Monday 12th November 2018
The 3D market is growing (not the movie one with the funky glasses, the one where they make stuff innit?!). It seems we can make anything these days from a 3D blueprint, literally anything. Just searching around on Google, type in what you need, seems someone with a 3D printer will make it for you. Well, Hexr has made the bold move to produce a 3D helmet. The argument for wearing/not wearing helmets is a can of worms so it would be interesting to see the impression a 3D helmet would bring to both sides of the coin...
The world’s first custom-made 3D printed cycle helmet, Hexr, will be available to customers in 2019 with details on the product and pre-orders being revealed today. For over 40 years, the bicycle helmet has not significantly changed. Although the weight has been reduced and airflow has been improved, the core material of an EPS (Expanded Polystyrene) foam liner has remained unchanged.
However, British-based tech company Hexr is bringing a revolutionary helmet to the market, combining cutting edge-technology and material science to deliver a new standard in performance and safety. Hexr Helmets will be the world’s first custom-made, 3D printed helmet. Each helmet uses a patent-pending honeycomb structure which is 68%* better at controlling impact than foam, fits like a glove and offers elite aerodynamics.
Hexr began at University College London (UCL) when founder Jamie Cook was studying Mechanical Engineering and competing as an international rower for GB, spending several hours per day on his bike commuting to training. His professor, leading material scientist, Prof Mark Miodownik, challenged him to take a product from the everyday world and set about improving it. “I deconstructed several bike helmets in the lab. I hadn’t ever thought about it much before but once I took it apart I was perplexed that a basic material such as polystyrene foam was still so widely used in helmets” explains Cook. “Foam, as a material, is limited, particularly at absorbing energy and it has been designed for flat surface packaging. It was during my research that I found that every design method for energy absorption assumes that the contact area is constant - but that’s not the case for a curved surface. We needed to design a helmet for the head’s unique curvature.”
Cook took up a place to study a postgraduate at the University of Oxford, where he has spent the past three years researching and developing the Hexr helmet alongside leading academics in brain and impact mechanics.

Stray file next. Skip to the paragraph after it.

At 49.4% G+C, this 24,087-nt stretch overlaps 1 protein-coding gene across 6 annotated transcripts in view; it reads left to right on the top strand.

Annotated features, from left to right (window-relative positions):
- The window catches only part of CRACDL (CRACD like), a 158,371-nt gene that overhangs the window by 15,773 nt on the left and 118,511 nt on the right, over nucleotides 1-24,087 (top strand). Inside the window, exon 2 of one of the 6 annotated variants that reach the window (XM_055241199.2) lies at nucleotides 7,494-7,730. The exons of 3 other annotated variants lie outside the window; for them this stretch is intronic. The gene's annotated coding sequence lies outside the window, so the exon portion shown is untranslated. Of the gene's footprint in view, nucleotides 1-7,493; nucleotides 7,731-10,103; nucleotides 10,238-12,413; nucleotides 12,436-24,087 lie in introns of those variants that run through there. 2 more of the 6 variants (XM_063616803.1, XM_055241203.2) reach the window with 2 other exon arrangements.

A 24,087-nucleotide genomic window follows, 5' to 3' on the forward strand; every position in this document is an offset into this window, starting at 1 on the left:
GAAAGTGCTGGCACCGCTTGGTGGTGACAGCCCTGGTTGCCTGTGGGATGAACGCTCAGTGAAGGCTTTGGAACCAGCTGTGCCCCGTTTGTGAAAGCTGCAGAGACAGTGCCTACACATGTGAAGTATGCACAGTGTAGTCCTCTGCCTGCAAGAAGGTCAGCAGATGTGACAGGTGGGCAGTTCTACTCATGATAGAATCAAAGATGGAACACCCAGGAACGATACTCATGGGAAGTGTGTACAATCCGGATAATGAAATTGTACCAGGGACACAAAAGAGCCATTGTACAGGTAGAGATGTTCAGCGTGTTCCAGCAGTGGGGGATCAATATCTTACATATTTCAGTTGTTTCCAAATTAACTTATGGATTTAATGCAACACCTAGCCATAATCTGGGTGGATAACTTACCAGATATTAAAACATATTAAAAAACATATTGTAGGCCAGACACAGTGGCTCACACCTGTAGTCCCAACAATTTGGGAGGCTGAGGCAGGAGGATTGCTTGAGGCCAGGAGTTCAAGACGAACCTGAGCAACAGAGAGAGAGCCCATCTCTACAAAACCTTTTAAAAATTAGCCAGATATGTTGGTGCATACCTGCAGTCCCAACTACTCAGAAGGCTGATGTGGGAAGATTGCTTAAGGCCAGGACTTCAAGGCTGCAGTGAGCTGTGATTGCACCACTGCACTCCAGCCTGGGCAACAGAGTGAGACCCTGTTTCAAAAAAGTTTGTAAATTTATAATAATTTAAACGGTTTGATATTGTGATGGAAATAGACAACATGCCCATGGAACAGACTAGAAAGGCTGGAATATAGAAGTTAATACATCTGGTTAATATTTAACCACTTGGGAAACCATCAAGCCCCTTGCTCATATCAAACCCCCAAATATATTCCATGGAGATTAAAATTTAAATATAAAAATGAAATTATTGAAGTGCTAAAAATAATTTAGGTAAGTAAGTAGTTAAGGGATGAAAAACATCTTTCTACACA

Hexr is designed for safety from the ground up. Hexr uses a high-performance material, Polyamide 11, used in the aerospace industry. Each Hexr is designed on a patent-pending honeycomb inner structure that actively controls impacts 68% better than traditional foam.
The core unit of each Hexr is a single hexagonal cell. When strain is applied to one, it buckles and bends - softening to reduce pressure (compared to foam, which hardens at high impact). During an impact, the contact area on your helmet grows. As it does that, more Hexr cells activate. That means the energy is spread and controlled more effectively. Because Hexr spreads the energy from an impact, the peak force is dramatically reduced (compared to foam). And with that, so is your risk of traumatic brain injury.
Every head is anatomically unique, so each Hexr helmet is a one-off. The customisation starts with a scan of the rider’s head with Hexr’s scanning app on an iPad. Hexr creates an accurate 30,000-point 3D mesh in seconds. Hexr then uses algorithms developed by co-founder Henry Neilson, to generate a completely bespoke structure in real time, allowing it to fit perfectly. The Hexr is 3D printed from data that is accurate to within a hair’s breadth.
Hexr’s internal structure is made from Polyamide 11, a material that conducts heat x8 better than foam (which is an insulating material). Once that heat escapes, it’s vented out by cool air channelled beneath the outer shell. Hexr’s outer shell is sculpted with insight from TotalSim, British Cycling’s aerodynamics partner for the 2008 and 2012 Olympic Games. With a 200 W output at 40 km time trial, it’s been tested as 7 seconds faster than Giro Aether and Kask Protone.
Manufacturing helmets with EPS foam is adding to our environmental problems. Foam is non-biodegradable, and produced using crude oil. The Hexr inner shell is made from 100% renewable raw materials, using oil from castor beans. No inventory is ever sat on a shelf gathering dust. A Hexr helmet only exists when it’s been asked for.
Finally, 3D printing allows for customisation not seen in the helmet industry before. The shells on the Hexr helmet are interchangeable allowing the owner to change the shell based on different riding conditions.
“What we’re developing now is a real synergy between material science, manufacturing and technology - coming together to unlock things that were never possible before. The vision of Hexr is to produce the most advanced helmet that performs better than any other in the world, helping athletes perform better and saving lives” explains Jamie.
The Hexr helmet is available for pre-order now at an RRP of £349. Customers can reserve their helmet for £50 online now. Fitting will be available at a Hexr event in London in January, Hexr couriers are available to scan throughout Greater London and at two retail partner stores. There will be a limited 500 helmets sold this year, with the first helmets shipped in March 2019. A Christmas gifting option is available through the site. A gift box will arrive before Christmas which includes details of the helmet to come, and a QR code which will display the helmet when scanned on a phone.
The Hexr Helmet process involves a free head scan, for more information on where to get your head scanned or how to purchase, please visit www.hexr.com.